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Alabama A-Day observations: How the defense overwhelmed Bryce Young, starting offense

DerekJohnsonDerekJohnson Administrator, Swaye's Wigwam Posts: 45,829
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By Aaron Suttles Apr 16, 2022 6

TUSCALOOSA, Ala. — Chalk one up for Alabama’s first-team defense over the first-team offense.

If we’re being honest, the entire offensive line should buy its starting quarterback a steak instead of the beans he’ll get as a part of the losing A-Day team. Heisman Trophy talent doesn’t matter when the five players up front couldn’t block we’ll enough to give Young and the Crimson a chance in the White team’s 25-7 win in Saturday afternoon’s annual spring scrimmage at Bryant-Denny Stadium.

The first-team defense, led by pass-rush specialists Will Anderson, Dallas Turner and Chris Braswell, had its way with a patchwork offensive line that was missing two starters (Emil Ekiyor and Darrian Dalcourt) and continues to have issues at the tackle spot with Evan Neal off to the NFL. Young was harassed all afternoon to the point where head coach Nick Saban removed Anderson from the field so the first-team offense could actually have a chance to compete.

It wasn’t a coincidence that the only White team touchdown came when Anderson was on the sideline and Georgia Tech transfer Jahmyr Gibbs took it down the left hash for a 75-yard score. Those 75 yards represented 37 percent of the total yardage for the starting offense.

“Fast is fast,” Saban said of Gibbs’ game-breaking speed and ability.

This leads to the glass half-full or half-empty argument. Was Alabama’s starting offense that average or was the starting defense that outstanding? It’s an oft-asked query when a team’s starting units square off. It’s not all good or all bad, but one certainly seems more bankable than the other. This defense is pretty stout.

Anderson is the best player in college football, and Turner seems a lot more comfortable and secure in his place on this team. What could add more nightmares to opposing offenses is what Saban revealed during the streamed broadcast of the game when he told ESPN color commentator Matt Stinchcomb that Braswell is a talented pass rusher too and the defense has packages where all three are on the field at the same time. They sacked Young a combined seven times Saturday.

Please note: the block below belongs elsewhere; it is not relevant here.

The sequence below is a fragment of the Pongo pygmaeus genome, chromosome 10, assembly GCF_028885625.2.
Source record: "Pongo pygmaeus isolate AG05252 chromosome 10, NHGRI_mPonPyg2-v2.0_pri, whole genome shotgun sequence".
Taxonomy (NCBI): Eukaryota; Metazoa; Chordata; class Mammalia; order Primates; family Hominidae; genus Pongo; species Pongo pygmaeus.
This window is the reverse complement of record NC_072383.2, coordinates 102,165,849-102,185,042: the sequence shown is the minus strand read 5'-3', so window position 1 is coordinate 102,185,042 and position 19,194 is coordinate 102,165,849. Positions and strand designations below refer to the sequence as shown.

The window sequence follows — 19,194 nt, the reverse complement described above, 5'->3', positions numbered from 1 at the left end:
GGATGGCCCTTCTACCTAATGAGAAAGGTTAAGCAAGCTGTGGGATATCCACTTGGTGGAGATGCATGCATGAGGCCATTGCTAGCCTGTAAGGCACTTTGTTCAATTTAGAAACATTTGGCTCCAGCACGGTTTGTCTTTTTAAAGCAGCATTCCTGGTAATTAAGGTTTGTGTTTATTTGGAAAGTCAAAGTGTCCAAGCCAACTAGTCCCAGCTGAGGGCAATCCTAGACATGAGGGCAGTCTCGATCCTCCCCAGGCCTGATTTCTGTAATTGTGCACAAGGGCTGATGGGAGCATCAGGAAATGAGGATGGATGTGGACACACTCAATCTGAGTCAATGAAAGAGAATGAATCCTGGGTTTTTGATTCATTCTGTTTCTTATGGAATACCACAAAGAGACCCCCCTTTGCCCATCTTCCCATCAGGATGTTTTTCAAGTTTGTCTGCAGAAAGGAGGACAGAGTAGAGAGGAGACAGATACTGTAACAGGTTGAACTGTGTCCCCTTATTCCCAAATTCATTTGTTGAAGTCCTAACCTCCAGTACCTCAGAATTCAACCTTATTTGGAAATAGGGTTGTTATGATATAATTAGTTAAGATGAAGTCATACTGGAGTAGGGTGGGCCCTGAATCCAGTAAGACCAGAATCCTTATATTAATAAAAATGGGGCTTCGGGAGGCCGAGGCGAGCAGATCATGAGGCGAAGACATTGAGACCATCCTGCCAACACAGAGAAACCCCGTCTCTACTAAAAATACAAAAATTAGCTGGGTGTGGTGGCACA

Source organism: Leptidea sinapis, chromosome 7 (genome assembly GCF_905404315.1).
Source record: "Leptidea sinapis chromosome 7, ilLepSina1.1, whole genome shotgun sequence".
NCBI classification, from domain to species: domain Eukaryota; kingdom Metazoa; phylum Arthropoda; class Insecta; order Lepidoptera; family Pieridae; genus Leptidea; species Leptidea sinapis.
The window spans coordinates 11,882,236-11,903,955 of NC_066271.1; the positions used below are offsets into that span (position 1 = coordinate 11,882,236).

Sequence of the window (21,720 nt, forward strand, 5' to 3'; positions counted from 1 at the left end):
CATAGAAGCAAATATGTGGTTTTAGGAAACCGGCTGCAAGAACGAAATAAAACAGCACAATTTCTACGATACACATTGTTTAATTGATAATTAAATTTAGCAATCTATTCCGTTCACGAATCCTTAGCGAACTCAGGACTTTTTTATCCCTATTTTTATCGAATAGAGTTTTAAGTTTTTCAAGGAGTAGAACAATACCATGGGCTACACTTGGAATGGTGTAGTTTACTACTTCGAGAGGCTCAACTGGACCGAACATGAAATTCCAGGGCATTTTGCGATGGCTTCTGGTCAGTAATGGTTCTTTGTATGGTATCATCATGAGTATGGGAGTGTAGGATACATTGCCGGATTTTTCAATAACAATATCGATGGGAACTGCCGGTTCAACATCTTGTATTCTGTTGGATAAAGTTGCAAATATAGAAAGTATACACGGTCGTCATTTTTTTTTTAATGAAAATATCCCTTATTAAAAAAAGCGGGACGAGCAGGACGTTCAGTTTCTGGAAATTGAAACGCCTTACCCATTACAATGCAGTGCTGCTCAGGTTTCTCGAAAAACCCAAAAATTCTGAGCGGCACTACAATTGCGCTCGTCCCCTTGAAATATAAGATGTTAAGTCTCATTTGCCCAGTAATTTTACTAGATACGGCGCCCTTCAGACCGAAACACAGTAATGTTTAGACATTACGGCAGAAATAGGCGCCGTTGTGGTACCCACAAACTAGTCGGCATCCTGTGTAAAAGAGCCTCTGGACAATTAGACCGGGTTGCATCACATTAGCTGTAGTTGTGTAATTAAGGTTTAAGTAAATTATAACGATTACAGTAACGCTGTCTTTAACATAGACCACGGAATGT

Saban said he views Braswell as a starter too, along with Anderson and Turner.

“Probably the one thing that impacted the game as much as anything was the front seven on defense,” Saban said. “They’re further ahead of the offense line, with two starters out, only one starter back from last year.”

In total, Young was sacked 10 times and completed 14-of-29 passes for 153 yards with an interception. He had no chance to sustain any offense because the offensive line simply couldn’t keep the pass rushers out of the backfield. It should be noted that A-Day rules require quarterbacks to be in a black, non-contact jersey, meaning that it’s essentially two-hand touch. But the point remains: The offensive line play was rough.

“A lot of inexperienced players playing positions against guys who are pretty good players that are pretty good rushers,” Saban said. “That probably impacted the game a little bit. We’ll certainly try to improve that. I think we have. We’ll do it in recruiting. We’ll do it any way we can.”

That doesn’t exactly sound like a coach thrilled with the prospects of the immediate future of the offensive line. But Ekiyor and Dalcourt will return and recent Vanderbilt transfer Tyler Steen will join the group soon to interject further competition into the unit.

Saban did note that because of the realities of keeping things simple for a spring game and not showing too much to future competitors, the offensive game plan was kept simple, so the team couldn’t chip or help its tackles in any way. That would certainly have helped Saturday.


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